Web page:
iOS 8 download release date arrives

iOS 8 will be available to download from September 17, which is today, and looks set to drop in the UK around 6pm GMT.

The new mobile operating system will be compatiable with iPhone models from iPhone 4s and above, including the newly-launched iPhone 6 and iPhone 6 Plus as well as the iPod touch 5th generation and iPad 2 and above.

However, it has been reported by Gizmodo that users who have applied iOS 8 to the iPhone 4s have found that it causes the three-year-old device to struggle with the running of various features such as Touch ID and AirDrop. The older hardware on the phone and the smaller screen size make it hard for iOS 8 to function to its full capacity.

How to get iOS 8

As mentioned, the iOS 8 update will be available to users with iPhone 4s and above, a fifth generation iPod touch or an iPad 2 or above. The update can be downloaded over the air with Wi-Fi or via iTunes on a PC or Mac.

For the former, a notification will pop-up on the screen when the iOS 8 software becomes available on the iPhone, iPod touch or iPad in question. If this doesn't happen automatically then users can check whether the update is available by manually going to Settings>General>Software Update.

If choosing to update through iTunes, the device must be connected to a PC or Mac. If iTunes is up to date, which can be done by clicking on Help>Check for Updates, an alert for iOS 8 should appear once the device is plugged in via USB.

Once the update has been downloaded and installed, the device will restart.

As is the case with most iOS launches, iPhone and iPad users are being urged to back up their apps, photos and other phone data before embarking on the iOS 8 update.

To do this, go toSettings > iCloud > Storage & Backup.

In related news, the OS update has alreadycaused problemswith certain features of Dropbox and Carousel, with a compatibility issue causing the automatic updates to be disabled.

iOS 8: From the beginning

New iOS 8 updates were first announced in June at Apple's annual Worldwide Developer Conference in San Francisco, with many rumours and predictions made ahead of time proving to be correct, or at least near enough.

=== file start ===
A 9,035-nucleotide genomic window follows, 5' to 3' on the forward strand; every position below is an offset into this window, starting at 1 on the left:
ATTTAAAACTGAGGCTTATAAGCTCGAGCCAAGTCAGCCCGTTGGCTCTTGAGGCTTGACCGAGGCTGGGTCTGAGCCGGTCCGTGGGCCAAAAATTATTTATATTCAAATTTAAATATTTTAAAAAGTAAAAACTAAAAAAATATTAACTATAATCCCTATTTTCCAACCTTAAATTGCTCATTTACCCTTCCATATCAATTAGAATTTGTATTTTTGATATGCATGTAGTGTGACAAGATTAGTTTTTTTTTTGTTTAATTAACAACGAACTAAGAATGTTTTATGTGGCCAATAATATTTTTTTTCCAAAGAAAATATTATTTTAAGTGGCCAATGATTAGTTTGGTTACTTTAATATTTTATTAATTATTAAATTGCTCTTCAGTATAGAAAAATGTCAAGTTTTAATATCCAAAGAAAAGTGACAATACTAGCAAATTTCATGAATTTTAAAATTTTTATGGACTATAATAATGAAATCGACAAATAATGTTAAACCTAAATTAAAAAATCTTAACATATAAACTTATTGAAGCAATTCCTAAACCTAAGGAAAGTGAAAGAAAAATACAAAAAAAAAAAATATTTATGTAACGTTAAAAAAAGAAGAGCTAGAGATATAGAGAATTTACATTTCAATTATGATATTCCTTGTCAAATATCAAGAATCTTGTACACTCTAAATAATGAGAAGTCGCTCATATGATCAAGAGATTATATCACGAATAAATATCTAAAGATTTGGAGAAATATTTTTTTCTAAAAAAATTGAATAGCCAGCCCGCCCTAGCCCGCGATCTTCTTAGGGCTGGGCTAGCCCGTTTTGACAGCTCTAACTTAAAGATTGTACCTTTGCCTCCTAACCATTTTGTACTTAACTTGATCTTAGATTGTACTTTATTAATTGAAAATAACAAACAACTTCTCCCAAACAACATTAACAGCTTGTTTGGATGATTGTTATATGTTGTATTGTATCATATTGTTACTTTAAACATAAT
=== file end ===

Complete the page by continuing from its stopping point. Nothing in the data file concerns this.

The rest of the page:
Further details on iOS 8 features have been unveiled in the wake of WWDC, such as the introduction of Safari AutoFill for apps on iOS that allows easier and faster logins, and the arrival of possible split-screen functionality for iPads.

A third beta update available to developers and other early adopters included a new iCloud Drive on/off toggle switch, the ability for iPhone to gather health data - such as steps taken, a recycle bin for pictures and improvements to the Weather Channel app.

Apple has also chosen to drop the Yahoo service from its weather app. Instead the mobile OS will use the Weather Channel for iOS 8. It is thought this will allow Apple to offer an improved experience to users.

iOS 8 beta 4 became available on 21 July, two weeks after the third, and brought with it a new tips app designed to help users get more out of the new operating system once it's officially launched.

The feature was mentioned at WWDC but this is the first time it has appeared on the OS available to developers and other early adopters. It initially provides users with six tips, with new ones to be released weekly.

Apple has also announced that an Ask to Buy' option will be added for in-app purchases in order to prevent children from downloading pricey extras and to prevent other incidents of mistaken spending.

Apple said in a statement: "We are always working to strengthen the protections we have in place, and we're adding great new features with iOS 8, such as Ask to Buy, giving parents even more control over what their kids can buy on the App Store."

iOS 8 beta 5, which was made available in early August,introduced integration of location information from the Maps app to the iPhone's Recents list and Spotlight search. This should make it easier to recall information such as addresses and contact details without having to re-enter the app and search for a location again.